Society for the Teaching of Psychology: Division 2 of the American Psychological Association

Pamela Schuetze - I'm a member of STP and this is how I teach

28 Apr 2023 4:09 PM | Anonymous member (Administrator)

School name: SUNY Buffalo State University

Type of school: Comprehensive college that is part of a large state university system

School locale (including state and country): Buffalo, NY, USA

How many years have you taught psychology? 28 years

Classes you teach: Child and Infant Development classes, Research Methods, Senior Seminar, Child Advocacy courses

Specialization (if applicable): Developmental Psychology

Average class size: Ranges from 12 (senior level capstone courses) to 40 (for introductory level developmental courses)

What’s the best advice about teaching you’ve ever received?  Students learn best when you care and when they can see your passion for the content.

Briefly tell us about your favorite lecture topic or course to teach.  I love teaching Research Methods because doing research is one of my favorite aspects of my job. I also love seeing students who are terrified of the course and convinced that they will never do or like research start to appreciate the research process.

Briefly describe a favorite assignment or in-class activity.  I have begun introducing service learning into several of my courses.  One project that I particularly like involves a collaboration between my infant development course, a special education graduate course and a speech/language pathology course on our campus.  We place our students into interdisciplinary teams, designed to mimic the type of teams that would provide special services in schools.  Students are then trained to conduct developmental screenings using the Ages and Stage Questionnaire (ASQ-3) and the ASQ Social-Emotional questionnaire.  They then provide developmental screenings to children from birth to age 5 in the community (day care centers, children’s museum).  Those scores are then provided to HelpMeGrow, an organization that connects families to needed resources in the community.  Student are then asked to present case studies orally and to write a developmental report based on one of the children they have screened.  Students love this project which provides them with important applied experiences related to working with children, assessment and understanding developmental milestones.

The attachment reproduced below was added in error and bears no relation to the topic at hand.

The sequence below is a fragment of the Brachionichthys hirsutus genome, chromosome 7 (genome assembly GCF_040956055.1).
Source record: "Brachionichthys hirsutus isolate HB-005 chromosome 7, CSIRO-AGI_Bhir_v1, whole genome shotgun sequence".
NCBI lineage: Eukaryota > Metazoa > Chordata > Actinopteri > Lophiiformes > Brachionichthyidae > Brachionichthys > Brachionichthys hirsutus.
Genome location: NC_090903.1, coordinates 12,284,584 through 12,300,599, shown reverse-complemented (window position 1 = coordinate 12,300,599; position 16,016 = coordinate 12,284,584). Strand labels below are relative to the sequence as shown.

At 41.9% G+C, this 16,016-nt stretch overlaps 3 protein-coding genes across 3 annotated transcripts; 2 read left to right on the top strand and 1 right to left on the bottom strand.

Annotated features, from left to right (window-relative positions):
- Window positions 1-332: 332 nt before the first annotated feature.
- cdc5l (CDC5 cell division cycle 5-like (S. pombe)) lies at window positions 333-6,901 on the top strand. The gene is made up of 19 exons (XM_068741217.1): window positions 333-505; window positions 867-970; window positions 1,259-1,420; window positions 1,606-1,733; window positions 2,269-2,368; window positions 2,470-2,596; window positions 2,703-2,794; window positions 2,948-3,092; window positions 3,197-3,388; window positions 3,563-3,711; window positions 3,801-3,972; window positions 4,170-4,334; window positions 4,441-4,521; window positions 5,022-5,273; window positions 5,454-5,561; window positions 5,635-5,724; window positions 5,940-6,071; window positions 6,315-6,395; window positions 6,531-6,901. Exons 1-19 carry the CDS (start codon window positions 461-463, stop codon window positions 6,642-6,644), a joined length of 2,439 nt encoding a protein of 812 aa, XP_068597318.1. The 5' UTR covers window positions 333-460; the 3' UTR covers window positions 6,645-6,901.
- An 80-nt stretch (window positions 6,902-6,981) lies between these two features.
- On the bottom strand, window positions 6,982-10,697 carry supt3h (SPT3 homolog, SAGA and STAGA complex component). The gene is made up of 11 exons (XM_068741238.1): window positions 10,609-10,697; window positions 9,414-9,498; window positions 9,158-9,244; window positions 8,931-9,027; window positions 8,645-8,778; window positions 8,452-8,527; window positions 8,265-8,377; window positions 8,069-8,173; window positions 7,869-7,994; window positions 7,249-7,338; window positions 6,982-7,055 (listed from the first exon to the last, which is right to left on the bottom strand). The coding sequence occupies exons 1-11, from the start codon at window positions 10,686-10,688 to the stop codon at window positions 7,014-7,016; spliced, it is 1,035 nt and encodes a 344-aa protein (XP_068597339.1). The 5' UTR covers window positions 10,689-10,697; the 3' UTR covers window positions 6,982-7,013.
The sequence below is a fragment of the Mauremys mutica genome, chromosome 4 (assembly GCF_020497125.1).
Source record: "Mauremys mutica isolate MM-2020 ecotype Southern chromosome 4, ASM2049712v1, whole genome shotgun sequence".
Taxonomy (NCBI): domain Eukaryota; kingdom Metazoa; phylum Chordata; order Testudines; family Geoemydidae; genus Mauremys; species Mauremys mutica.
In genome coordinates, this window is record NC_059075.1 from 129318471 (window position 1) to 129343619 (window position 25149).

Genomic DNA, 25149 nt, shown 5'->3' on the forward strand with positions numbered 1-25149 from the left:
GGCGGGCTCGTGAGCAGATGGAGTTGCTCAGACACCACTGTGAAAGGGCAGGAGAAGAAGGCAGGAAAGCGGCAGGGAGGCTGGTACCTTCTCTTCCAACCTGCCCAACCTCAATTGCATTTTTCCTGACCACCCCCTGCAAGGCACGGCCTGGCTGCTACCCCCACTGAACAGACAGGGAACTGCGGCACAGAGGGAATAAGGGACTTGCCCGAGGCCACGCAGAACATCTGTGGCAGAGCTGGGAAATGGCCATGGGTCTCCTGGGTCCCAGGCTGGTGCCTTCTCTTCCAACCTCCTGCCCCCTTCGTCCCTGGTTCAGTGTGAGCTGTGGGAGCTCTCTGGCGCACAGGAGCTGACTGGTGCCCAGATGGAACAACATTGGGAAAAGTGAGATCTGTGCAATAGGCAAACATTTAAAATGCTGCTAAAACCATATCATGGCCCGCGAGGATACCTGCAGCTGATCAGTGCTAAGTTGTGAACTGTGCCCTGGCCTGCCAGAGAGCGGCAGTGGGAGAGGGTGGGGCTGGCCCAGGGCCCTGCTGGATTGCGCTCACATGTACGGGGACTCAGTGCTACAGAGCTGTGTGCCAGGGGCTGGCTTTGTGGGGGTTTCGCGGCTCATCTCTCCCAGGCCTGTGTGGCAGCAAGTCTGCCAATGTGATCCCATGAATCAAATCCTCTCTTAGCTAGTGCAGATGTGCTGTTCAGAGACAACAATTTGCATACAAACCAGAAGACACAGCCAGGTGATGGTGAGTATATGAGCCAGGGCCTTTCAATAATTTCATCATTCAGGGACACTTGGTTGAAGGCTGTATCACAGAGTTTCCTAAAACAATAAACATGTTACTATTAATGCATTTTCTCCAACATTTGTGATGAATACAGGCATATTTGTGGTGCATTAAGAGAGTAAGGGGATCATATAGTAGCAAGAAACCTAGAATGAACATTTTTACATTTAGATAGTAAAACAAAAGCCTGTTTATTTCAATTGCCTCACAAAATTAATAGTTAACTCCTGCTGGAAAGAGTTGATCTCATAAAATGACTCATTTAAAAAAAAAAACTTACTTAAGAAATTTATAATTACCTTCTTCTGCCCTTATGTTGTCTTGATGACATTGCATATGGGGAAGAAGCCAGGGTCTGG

What teaching and learning techniques work best for you? For years, I have flipped many of my classes.  I love the classroom time this provides for more active learning and discussion in class.  Presenting content outside of class in the form of videos with embedded quiz questions as low-stakes assignments also promotes mastery of the content because students are permitted to retake the quizzes as many times as they like.

I also find service learning to be a powerful technique.  Students love the applied work and the sense of mastery that comes with learning content and immediately applying it in an authentic situation.

What’s your workspace like?  I work best when my space is organized and free of clutter.  I have a color-coordinated system for the various ongoing projects I have.  I surround myself with plants and have a small reclining chair and ottoman in the corner that I use when reading journal articles and other materials.

Three words that best describe your teaching style.  Here are the words that I personally use to describe my teaching style: Project-based learning, student-centered, inquiry-based learning.